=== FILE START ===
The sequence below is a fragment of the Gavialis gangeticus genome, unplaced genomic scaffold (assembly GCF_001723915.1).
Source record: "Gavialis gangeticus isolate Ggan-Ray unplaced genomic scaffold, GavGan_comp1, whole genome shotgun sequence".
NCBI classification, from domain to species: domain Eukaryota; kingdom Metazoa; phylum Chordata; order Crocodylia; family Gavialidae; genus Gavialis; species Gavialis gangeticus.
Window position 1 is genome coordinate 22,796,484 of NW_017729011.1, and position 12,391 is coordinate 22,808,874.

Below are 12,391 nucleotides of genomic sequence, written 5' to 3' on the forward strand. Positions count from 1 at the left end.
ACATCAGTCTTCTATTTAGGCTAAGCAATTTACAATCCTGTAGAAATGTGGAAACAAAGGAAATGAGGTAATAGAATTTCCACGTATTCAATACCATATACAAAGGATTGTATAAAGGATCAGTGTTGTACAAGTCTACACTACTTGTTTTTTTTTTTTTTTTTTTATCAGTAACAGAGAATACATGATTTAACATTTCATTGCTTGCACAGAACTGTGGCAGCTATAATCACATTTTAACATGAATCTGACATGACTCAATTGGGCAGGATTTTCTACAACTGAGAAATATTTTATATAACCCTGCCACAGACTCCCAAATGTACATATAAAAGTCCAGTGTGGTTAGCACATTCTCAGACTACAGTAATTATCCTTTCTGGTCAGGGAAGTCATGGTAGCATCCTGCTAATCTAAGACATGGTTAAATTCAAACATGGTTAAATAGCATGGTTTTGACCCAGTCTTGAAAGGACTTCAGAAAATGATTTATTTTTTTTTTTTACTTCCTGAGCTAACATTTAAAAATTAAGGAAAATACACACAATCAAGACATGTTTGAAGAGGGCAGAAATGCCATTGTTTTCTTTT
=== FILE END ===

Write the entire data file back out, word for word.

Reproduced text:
The sequence below is a fragment of the Gavialis gangeticus genome, unplaced genomic scaffold (assembly GCF_001723915.1).
Source record: "Gavialis gangeticus isolate Ggan-Ray unplaced genomic scaffold, GavGan_comp1, whole genome shotgun sequence".
NCBI classification, from domain to species: domain Eukaryota; kingdom Metazoa; phylum Chordata; order Crocodylia; family Gavialidae; genus Gavialis; species Gavialis gangeticus.
Window position 1 is genome coordinate 22,796,484 of NW_017729011.1, and position 12,391 is coordinate 22,808,874.

Below are 12,391 nucleotides of genomic sequence, written 5' to 3' on the forward strand. Positions count from 1 at the left end.
ACATCAGTCTTCTATTTAGGCTAAGCAATTTACAATCCTGTAGAAATGTGGAAACAAAGGAAATGAGGTAATAGAATTTCCACGTATTCAATACCATATACAAAGGATTGTATAAAGGATCAGTGTTGTACAAGTCTACACTACTTGTTTTTTTTTTTTTTTTTTTATCAGTAACAGAGAATACATGATTTAACATTTCATTGCTTGCACAGAACTGTGGCAGCTATAATCACATTTTAACATGAATCTGACATGACTCAATTGGGCAGGATTTTCTACAACTGAGAAATATTTTATATAACCCTGCCACAGACTCCCAAATGTACATATAAAAGTCCAGTGTGGTTAGCACATTCTCAGACTACAGTAATTATCCTTTCTGGTCAGGGAAGTCATGGTAGCATCCTGCTAATCTAAGACATGGTTAAATTCAAACATGGTTAAATAGCATGGTTTTGACCCAGTCTTGAAAGGACTTCAGAAAATGATTTATTTTTTTTTTTTACTTCCTGAGCTAACATTTAAAAATTAAGGAAAATACACACAATCAAGACATGTTTGAAGAGGGCAGAAATGCCATTGTTTTCTTTT